How to Fix a Friendship Practice



Forgive or Forget

Not every friendship is forever, but how do we know when it’s time to fix it or forget it? Sometimes the best way to fix a friendship is to stop forcing it and let them go. The following practice will help you determine whether your strained friendship is worth saving. But no matter the outcome, it’s important to hold onto the good times you’ve had.


Just like any relationship, friendships will fluctuate over time. So how do we know when the highs outweigh the lows? Is this friendship for a reason, a season, or a lifetime? In order to determine which category they fall under, we must carefully examine the friendship dynamic.

Begin by looking at the friendship as a whole. What roles do each of you play? Maybe one person takes on a reassuring parental role while the other constantly complains. Or does one person take charge and assumes the other will just follow? Take a close look at the power dynamics to see if each of you play an equal part. If not, then one person is dominating the friendship. Thus the other persons’ needs are not being met.

Once you’ve examined the overall friendship, take a closer look at your friend and how they make you feel. It’s not enough just to list their positive and negative traits. You must also consider how their actions affect you. Do you feel happy, safe, and authentic in their presence? Or are you scared to speak your mind, tired of the same conversations, and dread seeing them? How you feel when you’re with your friend will reveal your honest opinion of them.


Now that you have an idea of the characteristics and feelings of your friendship, it’s time to consider which category it falls under.

Reason: If your friendship is for a reason, it usually means that there’s something in each of your lives that you help each other with. Maybe they helped you through a divorce, adjust to a new hometown, or uncover a hidden hobby. Whatever it was, that person came into your life for a specific reason in a time of need. Thus when that need’s been met, the friendship might fade. Usually it’s because there isn’t a deeper connection or common interest beyond what they helped you with. But that’s ok because the friendship played its part -for both of you.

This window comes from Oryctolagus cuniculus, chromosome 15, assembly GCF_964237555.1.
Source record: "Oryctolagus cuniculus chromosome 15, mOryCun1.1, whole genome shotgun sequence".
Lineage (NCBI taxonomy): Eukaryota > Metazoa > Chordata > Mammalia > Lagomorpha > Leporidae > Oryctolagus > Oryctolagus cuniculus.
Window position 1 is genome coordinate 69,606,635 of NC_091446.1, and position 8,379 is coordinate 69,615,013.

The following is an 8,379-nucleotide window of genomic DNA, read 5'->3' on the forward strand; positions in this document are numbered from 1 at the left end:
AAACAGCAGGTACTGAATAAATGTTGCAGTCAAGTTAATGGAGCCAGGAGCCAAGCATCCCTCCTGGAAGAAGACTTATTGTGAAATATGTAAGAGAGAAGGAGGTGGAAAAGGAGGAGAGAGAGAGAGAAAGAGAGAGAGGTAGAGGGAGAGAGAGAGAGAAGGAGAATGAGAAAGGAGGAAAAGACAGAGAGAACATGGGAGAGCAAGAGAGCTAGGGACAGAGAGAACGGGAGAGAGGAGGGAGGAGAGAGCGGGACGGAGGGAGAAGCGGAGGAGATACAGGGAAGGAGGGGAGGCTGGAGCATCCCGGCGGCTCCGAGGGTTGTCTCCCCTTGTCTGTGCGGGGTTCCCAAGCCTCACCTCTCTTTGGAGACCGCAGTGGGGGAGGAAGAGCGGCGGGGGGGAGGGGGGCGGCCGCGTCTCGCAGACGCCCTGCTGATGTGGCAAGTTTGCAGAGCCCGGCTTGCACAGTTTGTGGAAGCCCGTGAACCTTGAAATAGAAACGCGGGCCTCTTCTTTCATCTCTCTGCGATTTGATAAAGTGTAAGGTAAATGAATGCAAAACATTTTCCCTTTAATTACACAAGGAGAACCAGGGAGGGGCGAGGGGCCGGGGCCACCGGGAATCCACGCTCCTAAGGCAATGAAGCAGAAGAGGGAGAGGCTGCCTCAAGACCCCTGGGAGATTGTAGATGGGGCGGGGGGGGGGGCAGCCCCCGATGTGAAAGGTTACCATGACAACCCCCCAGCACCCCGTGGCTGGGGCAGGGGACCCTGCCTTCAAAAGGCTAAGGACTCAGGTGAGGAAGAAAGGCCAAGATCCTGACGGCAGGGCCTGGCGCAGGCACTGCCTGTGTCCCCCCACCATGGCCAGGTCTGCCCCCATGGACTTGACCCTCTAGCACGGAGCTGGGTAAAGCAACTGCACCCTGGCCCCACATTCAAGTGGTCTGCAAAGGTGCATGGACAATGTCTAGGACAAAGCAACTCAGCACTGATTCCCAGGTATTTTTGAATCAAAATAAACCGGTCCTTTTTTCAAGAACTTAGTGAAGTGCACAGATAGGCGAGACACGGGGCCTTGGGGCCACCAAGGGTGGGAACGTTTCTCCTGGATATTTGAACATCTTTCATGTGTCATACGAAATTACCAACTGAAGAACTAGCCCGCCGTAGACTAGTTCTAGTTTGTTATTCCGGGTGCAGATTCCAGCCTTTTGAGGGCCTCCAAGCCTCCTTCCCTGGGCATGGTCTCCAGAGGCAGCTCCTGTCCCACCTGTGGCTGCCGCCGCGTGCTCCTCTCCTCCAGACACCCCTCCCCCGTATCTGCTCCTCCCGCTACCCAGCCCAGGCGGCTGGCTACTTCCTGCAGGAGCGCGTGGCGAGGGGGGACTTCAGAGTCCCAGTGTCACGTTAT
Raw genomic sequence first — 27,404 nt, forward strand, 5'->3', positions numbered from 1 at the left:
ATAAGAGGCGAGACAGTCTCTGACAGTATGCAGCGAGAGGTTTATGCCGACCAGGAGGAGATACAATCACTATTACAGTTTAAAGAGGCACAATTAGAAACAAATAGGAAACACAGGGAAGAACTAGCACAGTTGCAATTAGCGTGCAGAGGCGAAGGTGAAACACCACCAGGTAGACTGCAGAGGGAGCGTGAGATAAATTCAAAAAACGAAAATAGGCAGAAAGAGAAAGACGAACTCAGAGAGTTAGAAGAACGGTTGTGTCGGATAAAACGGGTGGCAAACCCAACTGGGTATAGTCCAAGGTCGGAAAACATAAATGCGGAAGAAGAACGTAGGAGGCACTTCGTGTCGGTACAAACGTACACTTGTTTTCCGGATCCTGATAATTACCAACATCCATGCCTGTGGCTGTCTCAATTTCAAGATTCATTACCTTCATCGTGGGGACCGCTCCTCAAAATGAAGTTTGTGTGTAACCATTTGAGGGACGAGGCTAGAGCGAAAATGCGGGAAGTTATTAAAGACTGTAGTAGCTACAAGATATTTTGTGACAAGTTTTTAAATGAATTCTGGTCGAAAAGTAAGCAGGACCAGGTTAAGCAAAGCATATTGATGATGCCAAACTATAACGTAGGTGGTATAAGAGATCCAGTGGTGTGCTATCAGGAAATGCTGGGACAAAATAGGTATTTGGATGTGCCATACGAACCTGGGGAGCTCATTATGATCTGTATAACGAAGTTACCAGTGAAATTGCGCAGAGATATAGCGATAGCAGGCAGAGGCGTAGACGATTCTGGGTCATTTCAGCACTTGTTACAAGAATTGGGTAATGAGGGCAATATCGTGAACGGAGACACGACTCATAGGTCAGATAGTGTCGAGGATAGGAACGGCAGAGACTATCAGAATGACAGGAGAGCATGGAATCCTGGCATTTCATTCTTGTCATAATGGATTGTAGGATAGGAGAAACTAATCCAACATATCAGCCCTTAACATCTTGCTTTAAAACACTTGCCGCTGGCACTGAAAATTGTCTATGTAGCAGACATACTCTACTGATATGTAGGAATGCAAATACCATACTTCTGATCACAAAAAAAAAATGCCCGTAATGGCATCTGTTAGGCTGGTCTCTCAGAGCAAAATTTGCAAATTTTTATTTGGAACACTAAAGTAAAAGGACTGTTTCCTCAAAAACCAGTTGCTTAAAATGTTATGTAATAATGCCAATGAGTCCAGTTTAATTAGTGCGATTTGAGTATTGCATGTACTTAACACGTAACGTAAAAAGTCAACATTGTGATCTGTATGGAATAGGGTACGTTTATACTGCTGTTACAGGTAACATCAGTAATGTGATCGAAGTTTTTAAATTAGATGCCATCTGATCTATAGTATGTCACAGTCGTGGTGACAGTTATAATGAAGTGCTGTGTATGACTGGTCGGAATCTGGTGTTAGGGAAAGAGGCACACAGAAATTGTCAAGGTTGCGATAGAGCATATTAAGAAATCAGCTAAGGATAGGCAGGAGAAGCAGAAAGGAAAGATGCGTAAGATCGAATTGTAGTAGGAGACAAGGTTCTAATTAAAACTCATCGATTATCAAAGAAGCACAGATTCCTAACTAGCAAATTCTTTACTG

Season: When a friendship is for a season then it’s possible that you’re both on a similar life path, thus you can assist one another with your growth. Common seasonal friendships occur during the different phases of our lives, such as schooling, workplace, parenthood, or retirement. We make friends with others who are in the same stage of life as we are. So when a seasonal friendship ends, it’s usually because you’re both moving onto a new phase in life where you might not need one another anymore. Instead, you can find a new friendship that will match your next steps.

Lifetime: A friendship that lasts a lifetime is one that can withstand any hardship or change that comes your way. No matter your location, life path, or relationship status, this kind of friendship survives it all. When you know a person inside and out, have a shared history, and can still continue to surprise one another, they are usually in your life for good. These types of friendship are rare as most people change in different directions. Life pulls them apart. So when someone understands, trusts, and believes in you completely –and it’s reciprocated- it’s for good.


It’s said that people come into our lives for a purpose. So if you look close enough and listen to your heart, you’ll know what purpose your friendship serves. If you feel good around your friend, then maybe it doesn’t matter if they boss you around because it helps you step outside your comfort zone. Or even though you’ve known your friend for 15 years and you don’t have anything in common anymore, you still feel obligated to stay in touch and talk about “the old days”. 

The purpose is to realize that it’s ok to redefine your friendships. Even if that means cutting down on how often you see or talk to them. You don’t have to cut someone off completely, just determine the boundaries of the friendship. But if there are larger red flags and the friendship no longer brings you happiness, it’s fine to say goodbye. Then you’ll be in a place to say hello to new friendships that better align with who you are now.

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